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Two is better than one, the writer of Ecclesiastes tells us. And he’s right. But the best advice my wife and I received as newlyweds in regards to marriage and money was the opposite – a budget based on one income is better than two.
The guidance was simple: create a budget as if only one person was earning an income, even if both of us were.
For the first five years of our marriage as DINKers (Double Income with No Kids), we stuck to the practice and it has paid off in more ways that we predicted.
Anytime I write about anything that deals with family decisions, I feel it’s important to emphasize that I’m not writing a prescription that I think everyone should follow. I’d place obeying God’s word, following His leading, and achieving unity as a couple far above anything I share.
But let it serve as an encouragement, an idea, a path to ponder, as you consider your financial future as a family.
Five aspects of this simple strategy stick out to me as being extremely beneficial for us.
How much do I eat at an all-you-can-eat buffet? The answer is the same for just about every person I know: too much. As humans – if we’re able to eat, we eat, and if we’re able to spend, we spend. Salute to the souls who are more self-disciplined than I, but I think many can relate with that. Choosing to live off of one income is a good exercise in discipline. It provides a clear line, kind of like the buffets that say you can only go back once (what’s up with that?).
Alli (my wife) was pregnant during our sixth year of marriage and weighing the future of her career as a social worker. I teach at a public high school, and if you would have told her at the altar that she’d be contemplating being a stay-at-home-mom with a teaching husband, she may have stuttered a bit. For the first five years of marriage, she basically got to experience that reality with floaties on. The most freeing thing for her was feeling the sense of relief that whatever we chose as a family – the day-to-day finances were not going to change. The mortgage was still going to get paid. She could still get a haircut every once in a while. I was still going to sneak off for a few Dr. Peppers from the gas station every month. So setting out on this financial course when we were first married didn’t mean that Alli was necessarily going to quit her job (we like to use the word ‘retire’ for her brief but fun career), but it allowed us some flexibility on which route to take.
When you choose to live below your means, it is a great chance to practice contentment. When there’s no set line on the amount of spending, it seems to balloon and comparison creeps in. When a budget is in place, you as a couple, with the guidance from the Lord, are determining the standard of living. Without a budget in place, it’s easy for neighbors and co-workers to determine the standard of living. When Stella was born, our lifestyle was going to change dramatically, but our standard of living wasn’t going to have to.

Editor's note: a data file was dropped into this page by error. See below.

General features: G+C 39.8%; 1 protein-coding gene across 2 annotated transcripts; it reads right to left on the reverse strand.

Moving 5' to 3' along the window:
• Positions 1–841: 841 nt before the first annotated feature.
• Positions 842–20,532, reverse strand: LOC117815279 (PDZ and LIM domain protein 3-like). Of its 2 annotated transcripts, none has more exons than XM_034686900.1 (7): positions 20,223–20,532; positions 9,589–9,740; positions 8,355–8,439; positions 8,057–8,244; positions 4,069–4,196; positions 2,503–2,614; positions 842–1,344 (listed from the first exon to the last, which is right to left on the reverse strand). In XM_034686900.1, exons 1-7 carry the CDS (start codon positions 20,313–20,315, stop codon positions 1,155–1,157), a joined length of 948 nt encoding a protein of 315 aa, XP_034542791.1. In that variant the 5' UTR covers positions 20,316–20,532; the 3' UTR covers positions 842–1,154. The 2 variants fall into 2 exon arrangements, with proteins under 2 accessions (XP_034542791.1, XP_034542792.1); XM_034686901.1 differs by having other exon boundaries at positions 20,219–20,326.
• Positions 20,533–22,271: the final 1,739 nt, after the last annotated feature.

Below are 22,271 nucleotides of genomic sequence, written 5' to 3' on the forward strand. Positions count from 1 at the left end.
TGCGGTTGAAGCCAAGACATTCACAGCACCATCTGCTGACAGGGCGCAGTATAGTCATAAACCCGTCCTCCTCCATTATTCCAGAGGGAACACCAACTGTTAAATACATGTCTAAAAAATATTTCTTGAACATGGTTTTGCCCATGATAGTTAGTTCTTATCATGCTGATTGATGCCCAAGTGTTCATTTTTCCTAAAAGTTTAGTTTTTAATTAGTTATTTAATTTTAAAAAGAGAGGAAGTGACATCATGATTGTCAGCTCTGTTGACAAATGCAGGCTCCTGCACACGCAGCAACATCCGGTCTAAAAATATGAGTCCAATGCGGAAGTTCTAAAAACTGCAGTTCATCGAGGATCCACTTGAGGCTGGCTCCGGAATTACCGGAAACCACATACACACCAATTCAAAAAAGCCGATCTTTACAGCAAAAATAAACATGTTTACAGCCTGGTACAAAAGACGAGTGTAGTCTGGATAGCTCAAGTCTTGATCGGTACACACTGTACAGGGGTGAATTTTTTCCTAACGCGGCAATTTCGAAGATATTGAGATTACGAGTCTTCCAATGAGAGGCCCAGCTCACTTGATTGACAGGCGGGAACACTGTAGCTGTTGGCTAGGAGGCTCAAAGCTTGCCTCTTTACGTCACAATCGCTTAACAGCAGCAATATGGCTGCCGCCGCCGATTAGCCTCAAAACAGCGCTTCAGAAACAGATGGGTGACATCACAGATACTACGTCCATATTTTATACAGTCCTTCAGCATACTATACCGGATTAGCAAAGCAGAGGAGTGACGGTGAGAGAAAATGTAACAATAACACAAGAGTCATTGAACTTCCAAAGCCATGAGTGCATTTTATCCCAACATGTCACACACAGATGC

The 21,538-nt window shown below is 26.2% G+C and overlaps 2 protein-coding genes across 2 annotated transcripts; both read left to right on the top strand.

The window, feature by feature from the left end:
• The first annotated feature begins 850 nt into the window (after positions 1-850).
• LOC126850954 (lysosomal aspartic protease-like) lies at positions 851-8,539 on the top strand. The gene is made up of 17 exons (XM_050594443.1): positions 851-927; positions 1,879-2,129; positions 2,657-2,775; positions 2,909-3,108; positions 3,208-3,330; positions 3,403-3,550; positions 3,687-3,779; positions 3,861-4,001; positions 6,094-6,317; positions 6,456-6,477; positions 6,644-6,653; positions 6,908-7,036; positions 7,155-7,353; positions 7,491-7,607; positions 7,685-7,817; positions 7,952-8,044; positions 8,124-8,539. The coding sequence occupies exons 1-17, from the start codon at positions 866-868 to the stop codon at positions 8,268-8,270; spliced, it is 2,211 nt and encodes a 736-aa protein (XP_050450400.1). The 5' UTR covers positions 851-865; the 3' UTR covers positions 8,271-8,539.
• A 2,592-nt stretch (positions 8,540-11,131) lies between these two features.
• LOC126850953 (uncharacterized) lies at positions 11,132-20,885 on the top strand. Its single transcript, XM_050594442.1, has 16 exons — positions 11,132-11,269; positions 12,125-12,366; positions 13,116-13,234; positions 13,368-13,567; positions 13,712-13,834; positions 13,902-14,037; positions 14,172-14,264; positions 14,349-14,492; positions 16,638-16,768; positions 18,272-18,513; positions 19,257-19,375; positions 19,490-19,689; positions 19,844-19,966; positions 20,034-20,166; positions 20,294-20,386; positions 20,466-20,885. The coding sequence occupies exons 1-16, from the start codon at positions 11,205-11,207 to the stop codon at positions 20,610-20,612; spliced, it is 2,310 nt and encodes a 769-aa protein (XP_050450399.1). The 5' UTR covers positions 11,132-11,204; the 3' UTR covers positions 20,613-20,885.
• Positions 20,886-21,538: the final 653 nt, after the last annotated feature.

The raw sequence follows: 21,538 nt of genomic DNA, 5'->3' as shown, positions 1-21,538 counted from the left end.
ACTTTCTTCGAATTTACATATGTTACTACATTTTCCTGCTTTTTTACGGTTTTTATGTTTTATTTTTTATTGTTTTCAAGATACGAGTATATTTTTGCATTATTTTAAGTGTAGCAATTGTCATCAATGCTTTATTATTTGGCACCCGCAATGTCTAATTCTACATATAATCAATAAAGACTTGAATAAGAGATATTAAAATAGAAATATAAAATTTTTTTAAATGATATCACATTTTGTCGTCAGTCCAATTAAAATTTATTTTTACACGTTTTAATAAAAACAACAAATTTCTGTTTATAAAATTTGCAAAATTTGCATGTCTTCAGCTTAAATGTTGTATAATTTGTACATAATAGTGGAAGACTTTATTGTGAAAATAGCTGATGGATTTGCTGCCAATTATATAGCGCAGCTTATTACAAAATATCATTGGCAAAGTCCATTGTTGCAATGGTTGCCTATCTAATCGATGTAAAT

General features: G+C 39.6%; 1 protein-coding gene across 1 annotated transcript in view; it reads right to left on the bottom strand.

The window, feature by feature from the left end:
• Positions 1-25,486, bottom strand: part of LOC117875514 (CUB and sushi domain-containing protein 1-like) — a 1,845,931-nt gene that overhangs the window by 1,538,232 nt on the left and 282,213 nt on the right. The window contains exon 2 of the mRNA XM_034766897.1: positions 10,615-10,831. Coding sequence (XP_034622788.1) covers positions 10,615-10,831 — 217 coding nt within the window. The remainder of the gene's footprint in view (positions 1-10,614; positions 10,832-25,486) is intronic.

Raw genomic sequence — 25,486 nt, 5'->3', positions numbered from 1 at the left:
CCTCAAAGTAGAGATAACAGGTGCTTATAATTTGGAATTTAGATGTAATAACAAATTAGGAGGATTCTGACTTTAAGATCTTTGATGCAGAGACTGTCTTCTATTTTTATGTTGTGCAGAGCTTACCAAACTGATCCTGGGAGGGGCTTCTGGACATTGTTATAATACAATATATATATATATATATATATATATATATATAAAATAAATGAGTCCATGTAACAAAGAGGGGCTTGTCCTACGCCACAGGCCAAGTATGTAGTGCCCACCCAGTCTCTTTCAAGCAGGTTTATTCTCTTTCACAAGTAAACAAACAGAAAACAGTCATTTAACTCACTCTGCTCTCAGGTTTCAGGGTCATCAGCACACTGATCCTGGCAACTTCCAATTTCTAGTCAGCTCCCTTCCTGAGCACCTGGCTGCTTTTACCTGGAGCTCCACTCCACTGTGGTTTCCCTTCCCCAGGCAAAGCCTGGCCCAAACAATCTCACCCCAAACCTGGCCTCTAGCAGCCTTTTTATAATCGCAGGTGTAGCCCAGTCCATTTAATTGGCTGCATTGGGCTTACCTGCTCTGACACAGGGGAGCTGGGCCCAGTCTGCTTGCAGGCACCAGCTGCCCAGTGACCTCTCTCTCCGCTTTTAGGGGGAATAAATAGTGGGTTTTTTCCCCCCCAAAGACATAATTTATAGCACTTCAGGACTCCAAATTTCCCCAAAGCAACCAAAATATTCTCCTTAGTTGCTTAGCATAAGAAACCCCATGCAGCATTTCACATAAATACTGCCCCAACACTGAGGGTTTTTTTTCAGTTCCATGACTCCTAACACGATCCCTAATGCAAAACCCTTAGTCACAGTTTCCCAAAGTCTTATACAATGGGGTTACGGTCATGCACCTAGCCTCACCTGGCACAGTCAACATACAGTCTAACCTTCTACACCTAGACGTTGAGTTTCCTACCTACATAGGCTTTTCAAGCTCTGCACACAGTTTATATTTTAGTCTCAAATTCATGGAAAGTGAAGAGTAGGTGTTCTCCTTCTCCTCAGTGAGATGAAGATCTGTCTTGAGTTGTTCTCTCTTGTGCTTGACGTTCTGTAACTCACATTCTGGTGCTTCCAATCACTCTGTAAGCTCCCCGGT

Choosing to live off of one income instead of two dramatically helps build wealth. Over the course of a few years, it can be staggering. It’s not hard math – but money that’s not spent is saved, and saved money can grow! Alli and I chose to commit to paying off the mortgage with the extra income, a goal we would have never been disciplined enough to achieve if we had considered all income as disposable.
If you decide to make a switch to living off one income, I’d offer up a couple pieces of advice.
Separate the funds as literally as possible
Maybe because I’m a type A person, but sometimes it doesn’t feel like I saved 200 dollars during the month if it just happens to be that my checking account balance is 200 dollars higher. Rather, I prefer (and it was motivating and rewarding to me) to see a separate account – still owned by both of us, grow. It also solidified the plan to sock that money away.
Another way to help clinch the execution of the plan is to automate the transfer of money. This obviously makes it easier to stick with the plan and takes away the temptation of almost following through.
This was the most transforming aspect for us. We agreed to go after the goal of becoming debt free. The realization of becoming debt free wasn’t what I will remember about the process. Rather, I’ll always treasure the struggle and triumphs of pursuing a shared goal with my wife. And the goal doesn’t have to be the same as ours. It can be any combination of things like a downpayment for a house, buying a car, a crazy generous gift, a retirement account start-up, a trip, home renovation, etc. The trick is seeing these endeavors as not part of the normal day-to-day budget.
Use the appropriate pronouns
No, I’m not talking about that issue. Rather, Alli and I both make it a point to use the phrase “our money” (or when we’re actually being theologically correct, “God’s money”) instead of saying “your money” and “my money.” As a family, we earn an income. This was true when we both had paychecks, and it’s true when there’s only one paystub.
Ecclesiastes undoubtedly got it right – two is better than one. And I believe that navigating the financial arena of emotions, habits, discipline, prayer, splurges, and mundane bill payments with a spouse can be a growing and unifying endeavor. The irony is in the fact that we found this to be true when we decided to follow the advice that one is better than two.
If you’re a couple, do you life off one income? How has it worked out for you?